The NI weekly market report

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Wheat - While there is some pressure from the exchange rate on US exports, the fundamentals remain supportive. Support is from dryness concerns in Europe and the ongoing challenge to release more wheat from Ukraine.

Maize - In addition to a floor of support due to the Black Sea conflict, dryness across the US Midwest is causing concerns for yield potential.

Barley - Global and domestic balance continues to be tight and it is looking like this will continue into next season.

Global markets - Global wheat markets fell over the course of the last week. Chicago Dec-22 futures ended the week at $389.90/t, back $13.51/t Friday-Friday. US market softening was pegged down to harvest pressure and a firmer dollar, limiting export sales. Additionally, markets saw some short selling ahead of the Juneteenth public holiday (observed today, 20 June), which also added pressure. European markets were largely stand-on on the week, with the Paris Dec-22 contract down €0.75/t Friday to Friday, to end the week at €384.75/t. However, UK (Nov-22) feed wheat futures were up £2.00/t, closing at £308.00/t over the same period, with the weakening pound against both the Euro and the US dollar offering some support.

Nevertheless, underlying support remains across all grain markets due to the Ukraine war. Negotiations are ongoing to try and release more Ukrainian grain out of Odessa, although hope is waning for a resolution. EU leaders are looking towards a revamp of certain rail routes, to release some grain quantities to the Danube in Romania, though this would not immediately resolve the backlog. Currently, Ukraine is aiming to maximise the infrastructure it can use (road, river, and rail) to boost exports, though monthly volumes are expected to be well down on pre-war volumes of up to 6.0Mt, at 2.0Mt.

The current heatwave in France and Spain could exacerbate crop stress caused by the dry spring. The biggest threat is seen in central France, where crops are in their final grain filling stage. Earlier this month, Stratégie Grains had already downgraded their forecasts for the EU-27 wheat crop, pegging it at 124.4Mt. This is down from the 126.2Mt estimated last month. However, impacts have been varied, with localised heavy showers in some regions. Additionally, the heatwave is due to break this week, which could remove some stresses.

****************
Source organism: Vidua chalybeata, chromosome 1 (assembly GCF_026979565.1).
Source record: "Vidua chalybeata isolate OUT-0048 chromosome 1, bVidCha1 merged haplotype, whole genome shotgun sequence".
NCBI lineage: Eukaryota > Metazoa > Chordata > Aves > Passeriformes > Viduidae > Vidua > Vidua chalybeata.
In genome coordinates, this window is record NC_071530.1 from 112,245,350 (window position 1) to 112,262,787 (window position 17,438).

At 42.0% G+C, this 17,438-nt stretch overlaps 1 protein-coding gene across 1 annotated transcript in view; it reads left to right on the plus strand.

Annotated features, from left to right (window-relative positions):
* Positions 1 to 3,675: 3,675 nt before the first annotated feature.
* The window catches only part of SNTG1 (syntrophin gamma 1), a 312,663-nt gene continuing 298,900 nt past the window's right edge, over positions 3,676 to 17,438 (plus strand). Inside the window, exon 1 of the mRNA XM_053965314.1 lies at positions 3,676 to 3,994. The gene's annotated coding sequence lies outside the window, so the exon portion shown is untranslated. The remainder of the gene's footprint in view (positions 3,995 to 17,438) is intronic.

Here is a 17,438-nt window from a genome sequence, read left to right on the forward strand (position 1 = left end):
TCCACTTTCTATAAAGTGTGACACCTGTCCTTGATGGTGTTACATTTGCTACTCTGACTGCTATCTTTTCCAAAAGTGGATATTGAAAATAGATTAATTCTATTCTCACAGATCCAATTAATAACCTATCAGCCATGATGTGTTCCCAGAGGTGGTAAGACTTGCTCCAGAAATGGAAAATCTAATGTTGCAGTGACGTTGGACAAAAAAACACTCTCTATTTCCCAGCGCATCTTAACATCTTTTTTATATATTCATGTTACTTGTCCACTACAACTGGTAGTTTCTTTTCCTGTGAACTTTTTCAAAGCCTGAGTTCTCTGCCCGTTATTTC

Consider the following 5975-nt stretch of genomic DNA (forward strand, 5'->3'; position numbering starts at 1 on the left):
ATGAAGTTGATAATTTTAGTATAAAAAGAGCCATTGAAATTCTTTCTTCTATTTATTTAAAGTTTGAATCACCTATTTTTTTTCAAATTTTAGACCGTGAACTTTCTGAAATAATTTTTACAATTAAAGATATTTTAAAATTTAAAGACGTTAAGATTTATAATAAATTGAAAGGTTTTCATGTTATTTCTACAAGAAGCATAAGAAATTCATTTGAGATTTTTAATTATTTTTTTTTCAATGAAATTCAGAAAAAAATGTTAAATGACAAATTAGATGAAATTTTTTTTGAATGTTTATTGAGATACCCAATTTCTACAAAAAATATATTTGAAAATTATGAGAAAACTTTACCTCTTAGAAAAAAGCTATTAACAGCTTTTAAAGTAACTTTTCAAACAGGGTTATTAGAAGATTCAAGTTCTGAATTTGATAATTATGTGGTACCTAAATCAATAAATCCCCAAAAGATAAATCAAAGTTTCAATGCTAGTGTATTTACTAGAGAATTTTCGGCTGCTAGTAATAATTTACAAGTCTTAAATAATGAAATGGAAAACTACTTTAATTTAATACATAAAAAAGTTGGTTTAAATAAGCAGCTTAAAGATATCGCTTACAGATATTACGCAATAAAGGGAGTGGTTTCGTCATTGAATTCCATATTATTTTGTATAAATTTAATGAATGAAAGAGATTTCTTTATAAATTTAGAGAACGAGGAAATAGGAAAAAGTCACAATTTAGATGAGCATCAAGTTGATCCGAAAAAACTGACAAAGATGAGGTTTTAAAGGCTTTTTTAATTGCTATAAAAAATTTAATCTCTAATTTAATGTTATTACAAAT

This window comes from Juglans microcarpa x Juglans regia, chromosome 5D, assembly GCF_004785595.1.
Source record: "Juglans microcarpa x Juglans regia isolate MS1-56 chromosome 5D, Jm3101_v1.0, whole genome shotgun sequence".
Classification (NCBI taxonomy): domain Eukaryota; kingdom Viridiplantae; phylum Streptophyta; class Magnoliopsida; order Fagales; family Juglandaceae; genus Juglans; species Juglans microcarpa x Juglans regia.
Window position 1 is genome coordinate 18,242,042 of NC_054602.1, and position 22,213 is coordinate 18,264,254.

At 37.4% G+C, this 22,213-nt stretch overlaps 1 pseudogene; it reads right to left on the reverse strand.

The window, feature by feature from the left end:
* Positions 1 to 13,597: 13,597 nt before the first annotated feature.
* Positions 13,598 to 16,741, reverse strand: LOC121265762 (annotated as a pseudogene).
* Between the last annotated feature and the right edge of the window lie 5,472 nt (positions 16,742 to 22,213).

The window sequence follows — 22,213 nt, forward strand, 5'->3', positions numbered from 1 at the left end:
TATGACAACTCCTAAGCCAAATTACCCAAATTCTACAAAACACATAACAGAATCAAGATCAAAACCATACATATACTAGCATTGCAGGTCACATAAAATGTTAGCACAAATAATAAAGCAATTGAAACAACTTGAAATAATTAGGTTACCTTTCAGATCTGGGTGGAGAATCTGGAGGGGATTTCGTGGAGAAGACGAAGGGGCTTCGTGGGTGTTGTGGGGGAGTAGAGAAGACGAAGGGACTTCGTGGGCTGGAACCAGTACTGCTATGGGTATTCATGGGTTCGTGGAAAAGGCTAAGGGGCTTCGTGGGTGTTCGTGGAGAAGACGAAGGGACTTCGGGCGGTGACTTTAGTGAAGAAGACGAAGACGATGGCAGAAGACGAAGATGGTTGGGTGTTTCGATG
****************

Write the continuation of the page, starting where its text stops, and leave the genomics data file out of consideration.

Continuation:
Maize markets recorded more support over last week, ending the period at a one month high. Dry weather across the US Midwest is increasing crop prospect concerns, furthering reliance on future rain to replenish soil moisture levels. The Chicago Dec-22 contract closed Friday at $287.79/t, up $4.13/t from the previous Friday.

UK focus - Domestic markets softened on Friday but were up on the week due to gains Monday to Thursday. Nov-22 futures closed Friday at £308.00/t, up £2.00/t on the previous Friday. The May-23 contract tracked this trend, up £3.50/t on the week, closing at £314.75/t over the same period.

Physical prices also recorded a gain on the week. Feed wheat for harvest delivery into East Anglia was quoted at £306.50/t as at Thursday, up £8.00/t on the week. Bread wheat prices into the North West observed the same trend, with November delivery prices up £9.00/t on the week, being offered on Thursday at £377.00/t.

The latest UK trade data up to April, released last week, showed the impacts changes in trade dynamic since the Ukraine war are having on UK grain trade. The data pointed to increased wheat imports, maize imports and barley exports.


Rapeseed - Global tightness keeps prices high in the short-term. Longer-term, with EU harvests coming up and crop conditions looking improved, gains could be capped. However, the outlook remains tight.

Soyabeans - Demand remains strong for US origin soyabeans, keeping prices supported. Forecasts of hot weather will be a watchpoint over the coming weeks as crops emerge.

Global markets - Last week saw both old crop and new crop Chicago soyabean contract losses. The Jul-22 contract was down $15.99/t over the week, closing at $625.31/t on Friday. The Nov-22 contract closed at $564.88/t, a loss of $11.30/t over the same period.

Last week’s USDA weekly crop progress report estimated that 88% of this year’s soybean acreage has been planted in the US, equalling the five-year average for this point in the season. This eases previous concerns that weather conditions would cause lower acreage than expected due to unfavourable planting conditions. Rain was welcomed in parts of the country and is said to have limited yield damage for now. However, price losses were offset slightly by forecasts of hot weather that could trim yields this will remain a watchpoint over the coming week.

The US also reported 100Kt of cancelled soyabean sales for 2021/22, intended for unknown destinations.

In other news, the improvement of rapeseed crops in Ukraine and Australia, as well as the completion of canola (rapeseed) planting in Canada, softened rapeseed prices last week. However, hopes that Ukraine will be able to export significant amounts this harvest is still doubtful and global tightness remains for now. Ongoing negotiations between the West, Ukraine, and Russia in hope of reopening some Odessa export routes are seemingly stagnating.

Rapeseed focus - Paris rapeseed futures (Nov-22) closed at €760.25/t on Friday, down €23.50/t from the previous week.

Domestic prices didn’t follow the continental trend but saw little change. Delivered rapeseed (into Erith, Hvst-22) were quoted at £656.50/t, up £1.00/t from the previous week. Nov-22 and Feb-23 were quoted at £663.50/t and £665.50/t respectively. The softening of sterling against the Euro last week, closing at £1 = €1.1696 on Friday, helped to shield some of the pressure seen on European futures.

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